Until recently, Morocco’s ancestral handcrafted pottery industry was looking bleak. Back in 1990, the M’tioua tribe from Taounate Province could count only 90 potters. By 2019, there were less than half. Tribal women from Morocco’s Rif Mountains, specifically from the Ourtzagh Village, are talented potters. They have artisanal knowledge that must be passed down. The art of traditional clay making has been in danger of completely disappearing. This, however, is changing with 82-year-old master potter Aicha Tabiz of the Sless Tribe.
The shift occurred when she agreed to partner with the Spanish Website Sumano. Together they leveraged Instagram and the internet to market her pottery workshops. Suddenly, young artists like Mirna Banieh are traveling to Ourtzagh Village. They travel from far places like the West Bank of Ramallah, London, and Nairobi.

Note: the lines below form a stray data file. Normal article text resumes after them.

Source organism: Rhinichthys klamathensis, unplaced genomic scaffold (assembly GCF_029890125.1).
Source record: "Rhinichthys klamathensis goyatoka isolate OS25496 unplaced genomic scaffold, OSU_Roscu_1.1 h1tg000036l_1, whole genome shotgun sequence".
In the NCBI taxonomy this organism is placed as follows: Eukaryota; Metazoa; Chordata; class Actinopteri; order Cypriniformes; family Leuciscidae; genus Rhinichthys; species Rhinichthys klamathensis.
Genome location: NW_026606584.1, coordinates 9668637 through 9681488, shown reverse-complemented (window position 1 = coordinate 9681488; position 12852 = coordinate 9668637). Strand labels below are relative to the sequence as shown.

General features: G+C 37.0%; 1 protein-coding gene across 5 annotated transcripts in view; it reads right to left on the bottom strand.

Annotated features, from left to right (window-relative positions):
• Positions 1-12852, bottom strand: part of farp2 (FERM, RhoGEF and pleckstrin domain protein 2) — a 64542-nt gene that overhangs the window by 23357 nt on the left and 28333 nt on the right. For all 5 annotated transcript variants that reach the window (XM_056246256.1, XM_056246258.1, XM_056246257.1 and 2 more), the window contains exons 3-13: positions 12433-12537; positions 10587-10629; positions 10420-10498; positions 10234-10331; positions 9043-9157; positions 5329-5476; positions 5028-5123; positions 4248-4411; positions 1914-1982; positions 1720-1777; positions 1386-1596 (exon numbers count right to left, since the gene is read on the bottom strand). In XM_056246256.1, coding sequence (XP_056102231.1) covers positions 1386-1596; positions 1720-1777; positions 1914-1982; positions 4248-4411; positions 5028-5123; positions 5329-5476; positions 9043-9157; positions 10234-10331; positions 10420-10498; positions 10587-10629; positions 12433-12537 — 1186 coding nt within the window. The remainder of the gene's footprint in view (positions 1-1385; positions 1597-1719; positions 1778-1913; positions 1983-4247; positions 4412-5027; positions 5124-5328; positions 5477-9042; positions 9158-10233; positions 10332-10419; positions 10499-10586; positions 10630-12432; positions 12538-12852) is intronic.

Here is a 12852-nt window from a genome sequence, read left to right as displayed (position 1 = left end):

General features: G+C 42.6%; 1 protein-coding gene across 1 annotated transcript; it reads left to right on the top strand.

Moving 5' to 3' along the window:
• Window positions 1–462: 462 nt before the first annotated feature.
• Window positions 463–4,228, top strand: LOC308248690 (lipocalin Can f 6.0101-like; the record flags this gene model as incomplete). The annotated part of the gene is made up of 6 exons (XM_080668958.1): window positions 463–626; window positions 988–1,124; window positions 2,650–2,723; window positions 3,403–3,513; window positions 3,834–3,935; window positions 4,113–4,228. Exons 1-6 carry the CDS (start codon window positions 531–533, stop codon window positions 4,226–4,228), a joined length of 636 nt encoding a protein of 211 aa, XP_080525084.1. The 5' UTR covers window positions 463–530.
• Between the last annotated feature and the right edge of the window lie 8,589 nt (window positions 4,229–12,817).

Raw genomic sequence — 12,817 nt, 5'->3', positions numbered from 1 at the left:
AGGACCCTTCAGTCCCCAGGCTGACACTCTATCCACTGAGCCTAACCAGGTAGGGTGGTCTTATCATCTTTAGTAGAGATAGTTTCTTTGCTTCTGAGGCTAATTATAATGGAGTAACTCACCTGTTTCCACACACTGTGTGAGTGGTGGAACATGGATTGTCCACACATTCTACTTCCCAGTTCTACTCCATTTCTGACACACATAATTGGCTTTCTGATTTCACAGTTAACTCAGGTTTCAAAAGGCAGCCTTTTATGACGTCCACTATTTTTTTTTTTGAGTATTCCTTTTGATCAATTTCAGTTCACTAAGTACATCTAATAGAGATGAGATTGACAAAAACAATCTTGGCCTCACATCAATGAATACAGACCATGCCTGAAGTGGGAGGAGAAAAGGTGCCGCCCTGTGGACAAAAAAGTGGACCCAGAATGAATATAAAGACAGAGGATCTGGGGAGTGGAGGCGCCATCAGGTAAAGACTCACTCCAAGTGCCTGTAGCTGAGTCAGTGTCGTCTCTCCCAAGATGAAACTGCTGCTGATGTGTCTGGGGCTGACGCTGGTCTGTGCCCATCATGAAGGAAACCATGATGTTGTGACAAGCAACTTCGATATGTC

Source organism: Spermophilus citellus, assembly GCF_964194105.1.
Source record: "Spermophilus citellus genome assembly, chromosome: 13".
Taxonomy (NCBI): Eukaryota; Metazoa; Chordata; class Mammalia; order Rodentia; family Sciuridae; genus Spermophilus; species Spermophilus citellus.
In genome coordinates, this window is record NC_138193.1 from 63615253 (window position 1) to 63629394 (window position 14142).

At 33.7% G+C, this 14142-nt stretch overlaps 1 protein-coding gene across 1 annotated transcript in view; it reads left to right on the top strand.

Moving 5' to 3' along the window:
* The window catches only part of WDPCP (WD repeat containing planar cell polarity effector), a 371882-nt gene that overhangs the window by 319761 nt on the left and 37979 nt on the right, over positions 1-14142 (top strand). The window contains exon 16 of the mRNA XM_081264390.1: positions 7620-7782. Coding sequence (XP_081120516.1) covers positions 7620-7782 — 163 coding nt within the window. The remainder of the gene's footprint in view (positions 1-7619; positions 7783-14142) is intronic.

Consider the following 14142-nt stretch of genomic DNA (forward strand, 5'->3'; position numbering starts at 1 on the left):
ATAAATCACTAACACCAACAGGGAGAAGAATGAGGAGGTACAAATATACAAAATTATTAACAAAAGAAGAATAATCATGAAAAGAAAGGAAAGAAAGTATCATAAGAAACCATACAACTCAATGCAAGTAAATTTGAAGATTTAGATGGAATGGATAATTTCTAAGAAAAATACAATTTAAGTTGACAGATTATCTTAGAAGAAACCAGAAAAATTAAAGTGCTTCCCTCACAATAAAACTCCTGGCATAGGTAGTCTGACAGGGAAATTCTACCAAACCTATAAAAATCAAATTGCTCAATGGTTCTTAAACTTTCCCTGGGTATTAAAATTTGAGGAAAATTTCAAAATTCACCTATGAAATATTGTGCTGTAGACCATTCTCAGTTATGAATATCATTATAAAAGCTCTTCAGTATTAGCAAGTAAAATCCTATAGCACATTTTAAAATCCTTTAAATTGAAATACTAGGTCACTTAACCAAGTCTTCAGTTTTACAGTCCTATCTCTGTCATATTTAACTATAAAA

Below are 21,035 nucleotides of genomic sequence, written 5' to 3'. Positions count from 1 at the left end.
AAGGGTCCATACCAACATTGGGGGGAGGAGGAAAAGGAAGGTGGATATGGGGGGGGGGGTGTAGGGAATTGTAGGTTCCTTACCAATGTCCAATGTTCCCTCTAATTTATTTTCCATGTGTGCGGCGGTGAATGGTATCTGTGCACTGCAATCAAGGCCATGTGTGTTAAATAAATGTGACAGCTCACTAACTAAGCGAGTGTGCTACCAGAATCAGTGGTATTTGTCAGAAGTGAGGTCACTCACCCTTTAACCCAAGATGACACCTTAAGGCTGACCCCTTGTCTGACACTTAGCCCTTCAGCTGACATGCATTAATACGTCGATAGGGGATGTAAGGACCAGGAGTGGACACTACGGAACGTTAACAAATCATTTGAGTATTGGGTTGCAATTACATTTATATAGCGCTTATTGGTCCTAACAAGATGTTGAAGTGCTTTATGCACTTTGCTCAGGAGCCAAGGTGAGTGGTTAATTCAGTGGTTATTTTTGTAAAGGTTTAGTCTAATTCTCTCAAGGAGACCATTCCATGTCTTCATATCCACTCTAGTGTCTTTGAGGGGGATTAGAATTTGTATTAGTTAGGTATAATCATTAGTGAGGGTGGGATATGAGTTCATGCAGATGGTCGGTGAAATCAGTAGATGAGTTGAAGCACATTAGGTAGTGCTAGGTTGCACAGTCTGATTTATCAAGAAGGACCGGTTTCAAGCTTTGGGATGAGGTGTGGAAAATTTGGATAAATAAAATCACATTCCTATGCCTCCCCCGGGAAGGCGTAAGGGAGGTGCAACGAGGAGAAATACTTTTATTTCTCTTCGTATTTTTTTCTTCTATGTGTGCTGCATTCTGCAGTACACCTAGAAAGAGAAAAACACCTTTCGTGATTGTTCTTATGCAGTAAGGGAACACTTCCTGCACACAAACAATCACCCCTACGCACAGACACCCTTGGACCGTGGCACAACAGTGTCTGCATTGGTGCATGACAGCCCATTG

Tabiz is referred to as Mama Aicha on social media and by her community. Originally, Mama Aicha along with the other local tribes had hoped that the pottery would be stored in its own museum.
The art of crafting pottery is historic, some believe it dates back to the Bronze Age. Each tribe in the region of Taounate has unique pottery skills. Although the local Moroccan government was not interested in funding a museum, Mama Aicha’s instagram presence has promoted the craft worldwide.
“All the spots were filled two days after registration opened. We had a waiting list with applicants from across the globe,” said Sumano’s co-founder Martha Valedon.
Mama Aicha’s newfound success is inspiring women from local tribes. Like many Moroccan women, Mama Aicha devoted her life to child-rearing, cooking, and caring for her family. Despite her age, a new chapter in her career is beginning. Moroccan women are noticing. Houda Oumal for example, a member of the M’tioua tribe expressed wanting to pursue pottery “like her (own) mother”. Oumal said she plans to combine pottery with her knowledge in graphic design.